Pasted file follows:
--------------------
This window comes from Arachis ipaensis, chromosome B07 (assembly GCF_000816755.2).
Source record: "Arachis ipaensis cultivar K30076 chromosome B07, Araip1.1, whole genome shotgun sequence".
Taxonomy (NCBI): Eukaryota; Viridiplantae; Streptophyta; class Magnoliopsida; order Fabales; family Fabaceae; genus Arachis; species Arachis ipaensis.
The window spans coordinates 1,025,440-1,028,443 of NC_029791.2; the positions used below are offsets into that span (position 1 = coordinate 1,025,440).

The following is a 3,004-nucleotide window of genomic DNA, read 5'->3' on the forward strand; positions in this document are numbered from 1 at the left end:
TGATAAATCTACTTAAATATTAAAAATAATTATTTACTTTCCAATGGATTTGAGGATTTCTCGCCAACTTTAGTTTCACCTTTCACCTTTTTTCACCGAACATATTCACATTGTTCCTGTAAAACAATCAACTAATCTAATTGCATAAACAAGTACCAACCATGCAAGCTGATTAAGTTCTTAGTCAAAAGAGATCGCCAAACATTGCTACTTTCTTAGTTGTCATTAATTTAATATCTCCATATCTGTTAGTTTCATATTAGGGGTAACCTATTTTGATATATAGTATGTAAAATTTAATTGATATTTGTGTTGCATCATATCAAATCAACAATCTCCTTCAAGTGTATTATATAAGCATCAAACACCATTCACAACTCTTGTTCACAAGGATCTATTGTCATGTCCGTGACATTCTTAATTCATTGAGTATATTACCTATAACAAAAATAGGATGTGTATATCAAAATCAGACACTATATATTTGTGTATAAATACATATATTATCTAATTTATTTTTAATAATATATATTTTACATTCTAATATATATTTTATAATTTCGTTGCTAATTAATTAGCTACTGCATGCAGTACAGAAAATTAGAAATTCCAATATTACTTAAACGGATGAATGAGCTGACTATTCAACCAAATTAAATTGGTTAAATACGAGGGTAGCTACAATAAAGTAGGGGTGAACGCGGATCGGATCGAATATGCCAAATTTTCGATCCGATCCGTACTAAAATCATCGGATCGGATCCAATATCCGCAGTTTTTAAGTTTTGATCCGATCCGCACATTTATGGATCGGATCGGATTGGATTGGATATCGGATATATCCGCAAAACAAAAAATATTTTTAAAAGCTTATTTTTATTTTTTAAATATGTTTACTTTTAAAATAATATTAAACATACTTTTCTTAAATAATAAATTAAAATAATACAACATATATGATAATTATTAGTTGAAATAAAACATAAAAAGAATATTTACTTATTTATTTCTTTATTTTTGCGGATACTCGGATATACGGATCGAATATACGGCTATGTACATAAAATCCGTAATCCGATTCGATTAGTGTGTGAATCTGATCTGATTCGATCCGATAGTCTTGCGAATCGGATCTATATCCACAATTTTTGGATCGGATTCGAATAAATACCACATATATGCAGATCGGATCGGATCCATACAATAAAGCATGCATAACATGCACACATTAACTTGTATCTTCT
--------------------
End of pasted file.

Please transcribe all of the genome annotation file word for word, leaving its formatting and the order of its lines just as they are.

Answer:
This window comes from Arachis ipaensis, chromosome B07 (assembly GCF_000816755.2).
Source record: "Arachis ipaensis cultivar K30076 chromosome B07, Araip1.1, whole genome shotgun sequence".
Taxonomy (NCBI): Eukaryota; Viridiplantae; Streptophyta; class Magnoliopsida; order Fabales; family Fabaceae; genus Arachis; species Arachis ipaensis.
The window spans coordinates 1,025,440-1,028,443 of NC_029791.2; the positions used below are offsets into that span (position 1 = coordinate 1,025,440).

The following is a 3,004-nucleotide window of genomic DNA, read 5'->3' on the forward strand; positions in this document are numbered from 1 at the left end:
TGATAAATCTACTTAAATATTAAAAATAATTATTTACTTTCCAATGGATTTGAGGATTTCTCGCCAACTTTAGTTTCACCTTTCACCTTTTTTCACCGAACATATTCACATTGTTCCTGTAAAACAATCAACTAATCTAATTGCATAAACAAGTACCAACCATGCAAGCTGATTAAGTTCTTAGTCAAAAGAGATCGCCAAACATTGCTACTTTCTTAGTTGTCATTAATTTAATATCTCCATATCTGTTAGTTTCATATTAGGGGTAACCTATTTTGATATATAGTATGTAAAATTTAATTGATATTTGTGTTGCATCATATCAAATCAACAATCTCCTTCAAGTGTATTATATAAGCATCAAACACCATTCACAACTCTTGTTCACAAGGATCTATTGTCATGTCCGTGACATTCTTAATTCATTGAGTATATTACCTATAACAAAAATAGGATGTGTATATCAAAATCAGACACTATATATTTGTGTATAAATACATATATTATCTAATTTATTTTTAATAATATATATTTTACATTCTAATATATATTTTATAATTTCGTTGCTAATTAATTAGCTACTGCATGCAGTACAGAAAATTAGAAATTCCAATATTACTTAAACGGATGAATGAGCTGACTATTCAACCAAATTAAATTGGTTAAATACGAGGGTAGCTACAATAAAGTAGGGGTGAACGCGGATCGGATCGAATATGCCAAATTTTCGATCCGATCCGTACTAAAATCATCGGATCGGATCCAATATCCGCAGTTTTTAAGTTTTGATCCGATCCGCACATTTATGGATCGGATCGGATTGGATTGGATATCGGATATATCCGCAAAACAAAAAATATTTTTAAAAGCTTATTTTTATTTTTTAAATATGTTTACTTTTAAAATAATATTAAACATACTTTTCTTAAATAATAAATTAAAATAATACAACATATATGATAATTATTAGTTGAAATAAAACATAAAAAGAATATTTACTTATTTATTTCTTTATTTTTGCGGATACTCGGATATACGGATCGAATATACGGCTATGTACATAAAATCCGTAATCCGATTCGATTAGTGTGTGAATCTGATCTGATTCGATCCGATAGTCTTGCGAATCGGATCTATATCCACAATTTTTGGATCGGATTCGAATAAATACCACATATATGCAGATCGGATCGGATCCATACAATAAAGCATGCATAACATGCACACATTAACTTGTATCTTCT